Alex’s partnership with Specsavers is hardly new. Indeed, after such a long reign with one of the country’s leading optical specialists, it’s hard to imagine the brand without the couturier’s design touch. So it’s no surprise that Alex enjoyed finding the balance between working on fashion and eyewear.
“It’s a balance between what real people want, giving them a bit of fashion and not making it too exclusive for that,” Alex explained of her eponymous eyewear.
As for how he balances his designer talents between clothing and eyewear, his answer is simple.
“The principles are the same. I remember one of the first things I noticed when we started talking with Specsavers. I looked at the different samples and opened them up and they squealed. wasn’t nice, while there were other samples we looked at in stores that felt good.”
Much like engaging with his tactile senses when researching fabrications for his fashion brand, he explains that all of its products must “feel a certain way”.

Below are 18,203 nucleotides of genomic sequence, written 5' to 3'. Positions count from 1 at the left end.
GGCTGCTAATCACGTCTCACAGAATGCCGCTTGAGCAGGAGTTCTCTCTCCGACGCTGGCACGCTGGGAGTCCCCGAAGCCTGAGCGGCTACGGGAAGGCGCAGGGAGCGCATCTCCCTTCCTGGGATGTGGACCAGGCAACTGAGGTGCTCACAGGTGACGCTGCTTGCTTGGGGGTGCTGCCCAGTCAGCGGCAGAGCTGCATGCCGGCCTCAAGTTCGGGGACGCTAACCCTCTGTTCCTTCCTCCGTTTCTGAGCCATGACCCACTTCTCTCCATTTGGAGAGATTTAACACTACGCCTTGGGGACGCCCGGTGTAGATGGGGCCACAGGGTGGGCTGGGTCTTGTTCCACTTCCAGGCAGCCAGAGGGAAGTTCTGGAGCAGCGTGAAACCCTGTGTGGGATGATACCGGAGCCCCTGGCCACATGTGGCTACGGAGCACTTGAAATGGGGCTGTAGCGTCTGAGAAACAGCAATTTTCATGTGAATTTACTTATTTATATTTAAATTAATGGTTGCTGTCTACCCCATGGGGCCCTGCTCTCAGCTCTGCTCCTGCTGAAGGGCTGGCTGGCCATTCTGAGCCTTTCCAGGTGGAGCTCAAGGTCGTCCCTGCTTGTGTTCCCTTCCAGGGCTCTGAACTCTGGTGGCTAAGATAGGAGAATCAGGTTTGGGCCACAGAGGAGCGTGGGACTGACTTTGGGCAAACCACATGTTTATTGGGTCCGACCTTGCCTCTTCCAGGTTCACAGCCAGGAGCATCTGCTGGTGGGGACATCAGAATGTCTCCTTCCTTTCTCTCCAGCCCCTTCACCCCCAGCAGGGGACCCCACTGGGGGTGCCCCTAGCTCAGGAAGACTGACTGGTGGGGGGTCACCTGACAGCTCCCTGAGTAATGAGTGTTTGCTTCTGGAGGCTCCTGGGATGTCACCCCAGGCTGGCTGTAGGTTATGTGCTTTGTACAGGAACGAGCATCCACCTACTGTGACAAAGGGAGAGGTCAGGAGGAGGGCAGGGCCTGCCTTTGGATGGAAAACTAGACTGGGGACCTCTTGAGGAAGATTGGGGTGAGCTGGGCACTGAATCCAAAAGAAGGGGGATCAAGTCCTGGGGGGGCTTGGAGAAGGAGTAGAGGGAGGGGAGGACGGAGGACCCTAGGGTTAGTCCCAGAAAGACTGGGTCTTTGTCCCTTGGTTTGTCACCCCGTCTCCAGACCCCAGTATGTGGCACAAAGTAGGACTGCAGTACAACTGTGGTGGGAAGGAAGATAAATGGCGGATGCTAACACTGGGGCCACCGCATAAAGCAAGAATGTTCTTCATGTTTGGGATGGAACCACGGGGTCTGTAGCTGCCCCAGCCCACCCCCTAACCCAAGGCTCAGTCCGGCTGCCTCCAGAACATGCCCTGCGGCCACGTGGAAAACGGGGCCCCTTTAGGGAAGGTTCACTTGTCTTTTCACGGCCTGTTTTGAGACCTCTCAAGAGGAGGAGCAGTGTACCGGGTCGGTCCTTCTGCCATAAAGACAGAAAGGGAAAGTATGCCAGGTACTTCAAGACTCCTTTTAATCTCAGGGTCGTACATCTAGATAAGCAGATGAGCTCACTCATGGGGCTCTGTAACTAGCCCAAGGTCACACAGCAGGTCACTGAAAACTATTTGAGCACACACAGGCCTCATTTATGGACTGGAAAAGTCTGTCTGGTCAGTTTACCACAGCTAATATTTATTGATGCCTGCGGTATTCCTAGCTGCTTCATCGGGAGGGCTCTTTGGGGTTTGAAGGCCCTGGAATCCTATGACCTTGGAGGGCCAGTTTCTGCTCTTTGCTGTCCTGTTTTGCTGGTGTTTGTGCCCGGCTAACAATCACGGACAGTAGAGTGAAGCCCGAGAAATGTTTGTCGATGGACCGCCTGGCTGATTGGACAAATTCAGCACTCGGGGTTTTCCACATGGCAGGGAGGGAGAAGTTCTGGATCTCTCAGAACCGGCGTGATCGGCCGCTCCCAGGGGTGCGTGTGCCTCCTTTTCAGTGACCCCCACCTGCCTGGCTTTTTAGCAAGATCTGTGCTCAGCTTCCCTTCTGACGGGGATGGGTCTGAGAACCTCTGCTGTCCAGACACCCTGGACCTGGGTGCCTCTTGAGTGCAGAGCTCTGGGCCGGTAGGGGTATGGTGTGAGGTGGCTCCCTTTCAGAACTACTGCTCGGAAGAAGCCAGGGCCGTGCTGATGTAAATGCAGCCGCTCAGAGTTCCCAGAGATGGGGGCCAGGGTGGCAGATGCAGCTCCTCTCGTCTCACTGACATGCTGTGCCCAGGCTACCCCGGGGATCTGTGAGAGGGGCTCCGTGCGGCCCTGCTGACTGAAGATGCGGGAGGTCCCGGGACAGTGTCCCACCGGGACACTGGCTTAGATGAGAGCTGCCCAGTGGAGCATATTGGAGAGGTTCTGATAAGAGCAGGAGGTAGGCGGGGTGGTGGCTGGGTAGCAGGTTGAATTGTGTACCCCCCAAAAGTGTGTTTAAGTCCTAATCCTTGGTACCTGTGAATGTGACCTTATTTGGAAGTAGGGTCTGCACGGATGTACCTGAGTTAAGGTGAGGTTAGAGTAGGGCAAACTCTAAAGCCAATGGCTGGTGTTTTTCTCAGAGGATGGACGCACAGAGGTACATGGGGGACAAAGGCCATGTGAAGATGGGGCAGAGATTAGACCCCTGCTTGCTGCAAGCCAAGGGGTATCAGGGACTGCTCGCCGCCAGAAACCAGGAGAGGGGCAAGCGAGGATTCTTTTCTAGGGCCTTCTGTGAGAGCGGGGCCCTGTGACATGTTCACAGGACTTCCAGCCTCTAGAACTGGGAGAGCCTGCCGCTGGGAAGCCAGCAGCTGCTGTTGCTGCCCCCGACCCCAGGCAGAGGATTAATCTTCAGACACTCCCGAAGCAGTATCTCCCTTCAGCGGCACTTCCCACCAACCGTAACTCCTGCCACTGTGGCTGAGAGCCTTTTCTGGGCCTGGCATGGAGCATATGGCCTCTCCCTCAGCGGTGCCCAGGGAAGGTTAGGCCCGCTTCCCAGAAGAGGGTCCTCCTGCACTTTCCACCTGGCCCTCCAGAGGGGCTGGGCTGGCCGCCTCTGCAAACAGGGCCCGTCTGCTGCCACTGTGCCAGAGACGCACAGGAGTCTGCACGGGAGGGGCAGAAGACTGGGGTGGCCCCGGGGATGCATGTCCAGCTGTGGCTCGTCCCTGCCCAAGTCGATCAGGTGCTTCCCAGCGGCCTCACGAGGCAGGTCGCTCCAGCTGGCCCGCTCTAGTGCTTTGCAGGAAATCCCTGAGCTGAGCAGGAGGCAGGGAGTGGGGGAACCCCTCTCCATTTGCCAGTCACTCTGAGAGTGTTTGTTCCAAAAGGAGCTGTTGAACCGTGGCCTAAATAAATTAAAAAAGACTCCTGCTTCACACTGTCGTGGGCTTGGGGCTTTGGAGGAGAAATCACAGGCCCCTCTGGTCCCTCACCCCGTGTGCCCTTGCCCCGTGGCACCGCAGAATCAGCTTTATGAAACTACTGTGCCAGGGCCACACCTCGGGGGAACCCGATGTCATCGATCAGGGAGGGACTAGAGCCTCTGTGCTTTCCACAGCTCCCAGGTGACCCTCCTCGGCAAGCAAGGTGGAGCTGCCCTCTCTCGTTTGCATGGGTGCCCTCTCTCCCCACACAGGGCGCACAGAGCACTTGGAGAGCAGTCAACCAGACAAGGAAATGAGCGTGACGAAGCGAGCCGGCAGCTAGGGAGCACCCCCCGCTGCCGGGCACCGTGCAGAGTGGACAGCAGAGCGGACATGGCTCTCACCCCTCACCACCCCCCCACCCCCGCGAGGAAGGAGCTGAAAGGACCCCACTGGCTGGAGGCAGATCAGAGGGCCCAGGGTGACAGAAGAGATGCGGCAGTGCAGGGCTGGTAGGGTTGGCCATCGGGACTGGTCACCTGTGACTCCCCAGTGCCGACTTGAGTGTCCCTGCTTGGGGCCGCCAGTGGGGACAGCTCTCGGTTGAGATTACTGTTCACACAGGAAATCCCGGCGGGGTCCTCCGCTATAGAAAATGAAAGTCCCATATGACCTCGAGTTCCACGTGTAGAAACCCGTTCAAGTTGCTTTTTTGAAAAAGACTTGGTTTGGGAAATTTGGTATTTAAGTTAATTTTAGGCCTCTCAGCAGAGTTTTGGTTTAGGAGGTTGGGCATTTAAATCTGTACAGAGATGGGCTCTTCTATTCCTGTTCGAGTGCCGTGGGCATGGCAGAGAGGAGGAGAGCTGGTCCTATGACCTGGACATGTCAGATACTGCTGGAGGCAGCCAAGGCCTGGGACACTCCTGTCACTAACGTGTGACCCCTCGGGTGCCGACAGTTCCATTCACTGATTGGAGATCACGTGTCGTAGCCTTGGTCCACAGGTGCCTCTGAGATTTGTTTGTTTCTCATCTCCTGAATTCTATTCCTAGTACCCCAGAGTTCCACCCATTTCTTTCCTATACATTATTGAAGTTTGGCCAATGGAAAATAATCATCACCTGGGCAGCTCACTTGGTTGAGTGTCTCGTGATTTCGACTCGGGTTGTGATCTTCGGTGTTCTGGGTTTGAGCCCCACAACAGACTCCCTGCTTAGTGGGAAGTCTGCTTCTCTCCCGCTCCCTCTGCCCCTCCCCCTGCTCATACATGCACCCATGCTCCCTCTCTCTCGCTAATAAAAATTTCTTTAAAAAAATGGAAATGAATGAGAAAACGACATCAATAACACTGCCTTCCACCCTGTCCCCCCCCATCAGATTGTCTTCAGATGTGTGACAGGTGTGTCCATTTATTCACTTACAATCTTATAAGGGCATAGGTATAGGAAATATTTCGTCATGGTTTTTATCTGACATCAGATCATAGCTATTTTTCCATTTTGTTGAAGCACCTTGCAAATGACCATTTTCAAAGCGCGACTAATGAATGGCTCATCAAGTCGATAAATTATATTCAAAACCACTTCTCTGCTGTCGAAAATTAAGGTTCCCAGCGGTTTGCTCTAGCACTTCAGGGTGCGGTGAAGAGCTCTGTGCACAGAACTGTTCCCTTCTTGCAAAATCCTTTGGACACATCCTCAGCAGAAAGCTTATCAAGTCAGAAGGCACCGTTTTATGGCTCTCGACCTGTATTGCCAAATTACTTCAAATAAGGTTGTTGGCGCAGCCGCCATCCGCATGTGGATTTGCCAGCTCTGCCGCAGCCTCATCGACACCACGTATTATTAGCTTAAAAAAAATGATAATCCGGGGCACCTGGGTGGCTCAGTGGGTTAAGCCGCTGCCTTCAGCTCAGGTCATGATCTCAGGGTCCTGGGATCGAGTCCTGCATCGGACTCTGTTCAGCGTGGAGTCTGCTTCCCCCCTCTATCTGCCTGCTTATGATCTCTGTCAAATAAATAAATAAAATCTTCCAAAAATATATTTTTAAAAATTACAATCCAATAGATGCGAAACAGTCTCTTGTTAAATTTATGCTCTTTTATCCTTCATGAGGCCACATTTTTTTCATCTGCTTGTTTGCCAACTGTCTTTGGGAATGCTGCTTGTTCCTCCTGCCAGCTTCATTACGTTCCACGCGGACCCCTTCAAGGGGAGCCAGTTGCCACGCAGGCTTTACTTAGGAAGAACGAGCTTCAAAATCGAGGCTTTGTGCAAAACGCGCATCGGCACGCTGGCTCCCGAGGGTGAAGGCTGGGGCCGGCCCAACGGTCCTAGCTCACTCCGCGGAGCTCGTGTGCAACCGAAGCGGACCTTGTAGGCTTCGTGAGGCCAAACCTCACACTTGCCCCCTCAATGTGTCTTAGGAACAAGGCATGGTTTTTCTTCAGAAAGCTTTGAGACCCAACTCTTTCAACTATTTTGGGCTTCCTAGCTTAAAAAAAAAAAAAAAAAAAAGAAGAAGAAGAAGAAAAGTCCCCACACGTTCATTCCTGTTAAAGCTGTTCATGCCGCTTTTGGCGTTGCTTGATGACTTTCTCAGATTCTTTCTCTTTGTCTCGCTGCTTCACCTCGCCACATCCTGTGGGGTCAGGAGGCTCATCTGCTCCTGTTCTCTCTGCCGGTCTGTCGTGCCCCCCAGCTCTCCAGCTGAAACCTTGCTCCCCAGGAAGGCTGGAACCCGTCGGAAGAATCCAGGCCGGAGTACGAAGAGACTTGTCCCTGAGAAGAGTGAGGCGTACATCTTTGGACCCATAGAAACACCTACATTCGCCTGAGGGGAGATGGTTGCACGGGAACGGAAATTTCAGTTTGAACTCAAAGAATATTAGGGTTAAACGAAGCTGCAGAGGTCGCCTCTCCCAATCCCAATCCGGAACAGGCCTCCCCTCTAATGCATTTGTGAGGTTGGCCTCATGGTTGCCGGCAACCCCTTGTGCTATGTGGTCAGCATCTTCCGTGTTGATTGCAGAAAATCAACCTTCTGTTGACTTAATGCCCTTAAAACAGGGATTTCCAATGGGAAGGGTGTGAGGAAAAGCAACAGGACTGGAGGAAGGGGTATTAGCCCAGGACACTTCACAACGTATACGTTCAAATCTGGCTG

“That’s what makes it feel quality and expensive and it’s the same with glasses. Very similar process in choosing fabrics. If they’re too light and they’re acetate , that’s not good. But if they’re titanium and they’re light, then that’s great. It’s still the same design process, just [a little] different.”
“Your main guideline is going to be the same, you know, look good, fit great, look expensive and it comes down to touch.”
All of us who are visually impaired or just love sun protection (or both), know the difficulty of finding a pair of glasses that fit your face perfectly. Not only does Alex relate to wrestling — and awkward in-store tryouts — but he’s let us check out his trick to finding your perfect pair.
“Usually the lighting isn’t great [in store]. When you look in the mirror with the glasses, you are not looking at the glasses. You look at your skin and your hair, you feel tired, you’re not really doing your job.”
“I know there are rules, if you have a square face you should wear this. Try it, don’t do it with a whole bunch of people, it’s too confrontational. They usually tell you what you want. ‘they like , not what looks good on you.Trust someone at the store because they’re really good at it.
“The best thing is to take a selfie. Go outside the store, where the light is nice, take a selfie with the pairs you like, then leave. Go for a coffee and look at them.”